Not surprisingly, advances in technology have had a major impact on tracing, mainly by speeding up the transmission of information to huge numbers of people. The ICRC has moved with the times and uses these new means to help families get in touch with their loved ones.

For example, following the recent earthquake in Haiti, the ICRC established a website to help thousands of people left with no news of their loved ones restore contact with them. While our field teams in Haiti registered people who had survived, people abroad could post the names of relatives they were looking for. Many people were able to find their relatives and some contacted us to express their relief and joy in knowing that their family member was alive. Modern technology allowed some people to receive news very quickly. Sadly, many others will not receive a reassuring sign from their relatives.

It would however be erroneous to think that nowadays everybody has access to and is familiar with computers or mo bile telephones.

In times of crisis, many people manage, through their own means, to contact family members and do not need our services. Still, these crises often affect people who are already vulnerable before the event. People affected may not necessarily have access to the internet or telephones to begin with. This means that there are many people who still depend on the Red Cross and Red Crescent to help them restore contact with missing family members.

 Tracing requires close cooperation with National Red Cross and Red Crescent Societies. How does the ICRC work with National Societies to trace people who are either missing or separated from their families?  

Indeed, tracing requires very close collaboration and cooperation with a local, grass-root partner that knows the culture and environment. National Societies fit the bill and we are fortunate to work with them.

We all use the same approach when assisting separated family members. Take a Somali refugee in the United Kingdom who is looking for a relative he lost contact with owing to fighting in Mogadishu, Somalia. He can approach the British Red Cross in the United Kingdom, which contacts the ICRC and the Somali Red Crescent in Somalia. Tracing then begins in Mogadishu and may lead to information that the person being sought fled to Yemen. Through the Yemen Red Crescent, we may be able to locate the person who can then be put in contact with his relative in the United Kingdom.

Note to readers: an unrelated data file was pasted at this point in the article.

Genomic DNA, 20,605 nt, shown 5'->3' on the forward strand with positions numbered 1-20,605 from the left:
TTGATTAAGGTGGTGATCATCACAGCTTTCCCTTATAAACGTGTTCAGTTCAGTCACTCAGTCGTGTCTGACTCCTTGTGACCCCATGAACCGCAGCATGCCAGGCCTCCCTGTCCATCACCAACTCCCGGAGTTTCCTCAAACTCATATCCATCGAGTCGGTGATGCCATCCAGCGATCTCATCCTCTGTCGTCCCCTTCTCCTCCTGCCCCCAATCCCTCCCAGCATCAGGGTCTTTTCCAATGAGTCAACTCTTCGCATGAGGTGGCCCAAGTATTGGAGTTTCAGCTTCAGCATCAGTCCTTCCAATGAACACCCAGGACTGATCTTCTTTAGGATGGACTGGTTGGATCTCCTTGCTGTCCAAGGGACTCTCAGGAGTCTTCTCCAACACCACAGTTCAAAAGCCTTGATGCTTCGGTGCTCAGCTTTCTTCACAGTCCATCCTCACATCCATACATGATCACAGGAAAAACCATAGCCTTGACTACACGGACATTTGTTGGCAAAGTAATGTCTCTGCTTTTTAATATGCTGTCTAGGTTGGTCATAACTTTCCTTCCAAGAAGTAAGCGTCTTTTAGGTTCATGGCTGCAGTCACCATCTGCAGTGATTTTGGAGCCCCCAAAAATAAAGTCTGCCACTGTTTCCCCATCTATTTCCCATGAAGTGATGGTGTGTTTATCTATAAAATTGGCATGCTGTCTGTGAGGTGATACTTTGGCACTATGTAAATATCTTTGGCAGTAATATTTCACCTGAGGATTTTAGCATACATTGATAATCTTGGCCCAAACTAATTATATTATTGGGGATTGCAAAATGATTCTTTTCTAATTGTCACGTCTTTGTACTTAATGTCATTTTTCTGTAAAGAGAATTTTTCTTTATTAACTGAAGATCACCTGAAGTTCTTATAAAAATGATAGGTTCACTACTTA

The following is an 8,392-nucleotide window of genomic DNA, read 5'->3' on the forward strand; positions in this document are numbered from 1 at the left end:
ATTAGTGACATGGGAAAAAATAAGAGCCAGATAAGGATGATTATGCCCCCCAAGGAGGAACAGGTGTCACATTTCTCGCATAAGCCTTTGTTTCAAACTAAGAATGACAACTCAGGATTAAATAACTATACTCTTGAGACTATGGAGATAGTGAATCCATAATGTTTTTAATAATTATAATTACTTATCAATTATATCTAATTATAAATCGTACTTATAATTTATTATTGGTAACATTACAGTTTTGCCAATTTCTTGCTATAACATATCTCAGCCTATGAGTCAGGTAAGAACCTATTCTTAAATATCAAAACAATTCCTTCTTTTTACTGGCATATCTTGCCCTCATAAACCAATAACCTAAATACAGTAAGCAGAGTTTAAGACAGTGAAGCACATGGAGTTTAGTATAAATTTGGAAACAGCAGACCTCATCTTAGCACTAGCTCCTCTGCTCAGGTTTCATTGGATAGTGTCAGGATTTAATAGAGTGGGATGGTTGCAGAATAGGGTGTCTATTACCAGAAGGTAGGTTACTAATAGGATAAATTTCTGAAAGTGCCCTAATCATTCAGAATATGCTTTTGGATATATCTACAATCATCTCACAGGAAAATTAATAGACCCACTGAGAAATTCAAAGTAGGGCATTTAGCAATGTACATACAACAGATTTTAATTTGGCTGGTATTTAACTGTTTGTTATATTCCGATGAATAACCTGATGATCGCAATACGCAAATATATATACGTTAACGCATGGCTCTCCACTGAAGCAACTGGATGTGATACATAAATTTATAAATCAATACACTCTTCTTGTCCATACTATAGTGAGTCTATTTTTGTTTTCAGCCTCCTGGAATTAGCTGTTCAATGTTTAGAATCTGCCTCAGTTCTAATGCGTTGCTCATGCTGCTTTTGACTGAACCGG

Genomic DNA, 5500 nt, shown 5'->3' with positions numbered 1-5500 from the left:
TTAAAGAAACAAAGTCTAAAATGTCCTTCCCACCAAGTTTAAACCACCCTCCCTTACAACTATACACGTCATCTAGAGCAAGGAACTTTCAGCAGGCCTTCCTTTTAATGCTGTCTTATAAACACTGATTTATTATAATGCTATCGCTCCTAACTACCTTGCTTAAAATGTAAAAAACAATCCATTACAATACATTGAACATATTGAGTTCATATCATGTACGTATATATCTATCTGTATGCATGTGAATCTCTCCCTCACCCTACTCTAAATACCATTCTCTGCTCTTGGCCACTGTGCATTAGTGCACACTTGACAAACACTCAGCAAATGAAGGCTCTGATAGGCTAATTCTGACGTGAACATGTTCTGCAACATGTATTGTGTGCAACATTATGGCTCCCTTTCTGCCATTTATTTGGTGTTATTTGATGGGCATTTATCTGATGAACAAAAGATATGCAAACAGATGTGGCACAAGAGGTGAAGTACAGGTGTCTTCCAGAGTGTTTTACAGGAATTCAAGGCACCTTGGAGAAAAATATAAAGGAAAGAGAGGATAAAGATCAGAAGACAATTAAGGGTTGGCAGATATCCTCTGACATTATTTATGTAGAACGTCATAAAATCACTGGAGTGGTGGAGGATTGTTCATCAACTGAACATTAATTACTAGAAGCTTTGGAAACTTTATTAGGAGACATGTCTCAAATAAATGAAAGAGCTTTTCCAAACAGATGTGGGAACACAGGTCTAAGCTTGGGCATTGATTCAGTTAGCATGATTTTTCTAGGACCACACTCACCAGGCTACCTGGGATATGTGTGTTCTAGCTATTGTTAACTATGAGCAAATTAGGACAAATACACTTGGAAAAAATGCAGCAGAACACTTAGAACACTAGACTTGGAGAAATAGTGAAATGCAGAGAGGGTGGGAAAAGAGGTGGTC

This would be a happy ending, with the worldwide network functioning as it should. As part of our role of being in charge of the Central Tracing Agency, we coordinate this type of work to ensure we can help family members stay in touch.

 

   
 
 
 
Facts & Figures

  In 2009, the ICRC visited detention places with a total population of 479,669 detainees. Over 28,000 detainees benefited from ICRC family visit programmes. During that period, the ICRC:  
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  • collected and distributed over 253,000 Red Cross messages;
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  • published more than 83,000 names on its Family Links Website;
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  • facilitated over 12,000 telephone calls, which enabled people separated from their families to restore contact with them;
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  • carried out 1,063 family reunifications;
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  • and worked on 45,605 tracing requests, including those made in 2009.